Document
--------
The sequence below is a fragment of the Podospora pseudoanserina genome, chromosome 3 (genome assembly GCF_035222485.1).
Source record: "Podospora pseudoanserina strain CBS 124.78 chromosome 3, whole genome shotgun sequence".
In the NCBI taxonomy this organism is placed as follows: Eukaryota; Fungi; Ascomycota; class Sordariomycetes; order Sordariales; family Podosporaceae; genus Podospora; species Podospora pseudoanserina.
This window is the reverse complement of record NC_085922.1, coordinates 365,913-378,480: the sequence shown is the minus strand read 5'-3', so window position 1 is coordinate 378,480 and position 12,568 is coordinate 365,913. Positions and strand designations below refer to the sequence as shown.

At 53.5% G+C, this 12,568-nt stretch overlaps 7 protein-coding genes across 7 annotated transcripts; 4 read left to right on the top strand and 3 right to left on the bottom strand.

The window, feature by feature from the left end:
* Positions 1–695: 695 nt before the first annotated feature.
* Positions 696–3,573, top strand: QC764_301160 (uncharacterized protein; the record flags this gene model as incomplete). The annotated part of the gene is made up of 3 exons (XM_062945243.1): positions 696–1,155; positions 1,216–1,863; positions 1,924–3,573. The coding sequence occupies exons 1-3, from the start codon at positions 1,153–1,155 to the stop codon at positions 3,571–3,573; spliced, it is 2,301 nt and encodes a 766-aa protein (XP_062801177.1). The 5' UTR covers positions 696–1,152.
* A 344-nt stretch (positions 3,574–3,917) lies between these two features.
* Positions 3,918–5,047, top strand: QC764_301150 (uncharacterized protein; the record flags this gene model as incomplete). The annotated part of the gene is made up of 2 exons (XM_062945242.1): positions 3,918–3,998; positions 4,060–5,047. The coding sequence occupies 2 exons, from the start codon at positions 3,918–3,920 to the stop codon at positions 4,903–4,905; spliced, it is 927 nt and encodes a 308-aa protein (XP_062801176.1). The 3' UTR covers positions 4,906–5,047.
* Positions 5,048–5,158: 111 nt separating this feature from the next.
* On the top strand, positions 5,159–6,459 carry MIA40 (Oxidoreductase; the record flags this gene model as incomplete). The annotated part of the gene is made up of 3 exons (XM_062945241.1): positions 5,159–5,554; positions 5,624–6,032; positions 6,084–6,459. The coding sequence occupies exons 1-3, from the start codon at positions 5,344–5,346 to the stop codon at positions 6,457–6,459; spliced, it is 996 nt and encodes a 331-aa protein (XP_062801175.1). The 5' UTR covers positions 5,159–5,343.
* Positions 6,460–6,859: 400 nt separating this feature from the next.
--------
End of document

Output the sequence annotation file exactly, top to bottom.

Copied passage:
The sequence below is a fragment of the Podospora pseudoanserina genome, chromosome 3 (genome assembly GCF_035222485.1).
Source record: "Podospora pseudoanserina strain CBS 124.78 chromosome 3, whole genome shotgun sequence".
In the NCBI taxonomy this organism is placed as follows: Eukaryota; Fungi; Ascomycota; class Sordariomycetes; order Sordariales; family Podosporaceae; genus Podospora; species Podospora pseudoanserina.
This window is the reverse complement of record NC_085922.1, coordinates 365,913-378,480: the sequence shown is the minus strand read 5'-3', so window position 1 is coordinate 378,480 and position 12,568 is coordinate 365,913. Positions and strand designations below refer to the sequence as shown.

At 53.5% G+C, this 12,568-nt stretch overlaps 7 protein-coding genes across 7 annotated transcripts; 4 read left to right on the top strand and 3 right to left on the bottom strand.

The window, feature by feature from the left end:
* Positions 1–695: 695 nt before the first annotated feature.
* Positions 696–3,573, top strand: QC764_301160 (uncharacterized protein; the record flags this gene model as incomplete). The annotated part of the gene is made up of 3 exons (XM_062945243.1): positions 696–1,155; positions 1,216–1,863; positions 1,924–3,573. The coding sequence occupies exons 1-3, from the start codon at positions 1,153–1,155 to the stop codon at positions 3,571–3,573; spliced, it is 2,301 nt and encodes a 766-aa protein (XP_062801177.1). The 5' UTR covers positions 696–1,152.
* A 344-nt stretch (positions 3,574–3,917) lies between these two features.
* Positions 3,918–5,047, top strand: QC764_301150 (uncharacterized protein; the record flags this gene model as incomplete). The annotated part of the gene is made up of 2 exons (XM_062945242.1): positions 3,918–3,998; positions 4,060–5,047. The coding sequence occupies 2 exons, from the start codon at positions 3,918–3,920 to the stop codon at positions 4,903–4,905; spliced, it is 927 nt and encodes a 308-aa protein (XP_062801176.1). The 3' UTR covers positions 4,906–5,047.
* Positions 5,048–5,158: 111 nt separating this feature from the next.
* On the top strand, positions 5,159–6,459 carry MIA40 (Oxidoreductase; the record flags this gene model as incomplete). The annotated part of the gene is made up of 3 exons (XM_062945241.1): positions 5,159–5,554; positions 5,624–6,032; positions 6,084–6,459. The coding sequence occupies exons 1-3, from the start codon at positions 5,344–5,346 to the stop codon at positions 6,457–6,459; spliced, it is 996 nt and encodes a 331-aa protein (XP_062801175.1). The 5' UTR covers positions 5,159–5,343.
* Positions 6,460–6,859: 400 nt separating this feature from the next.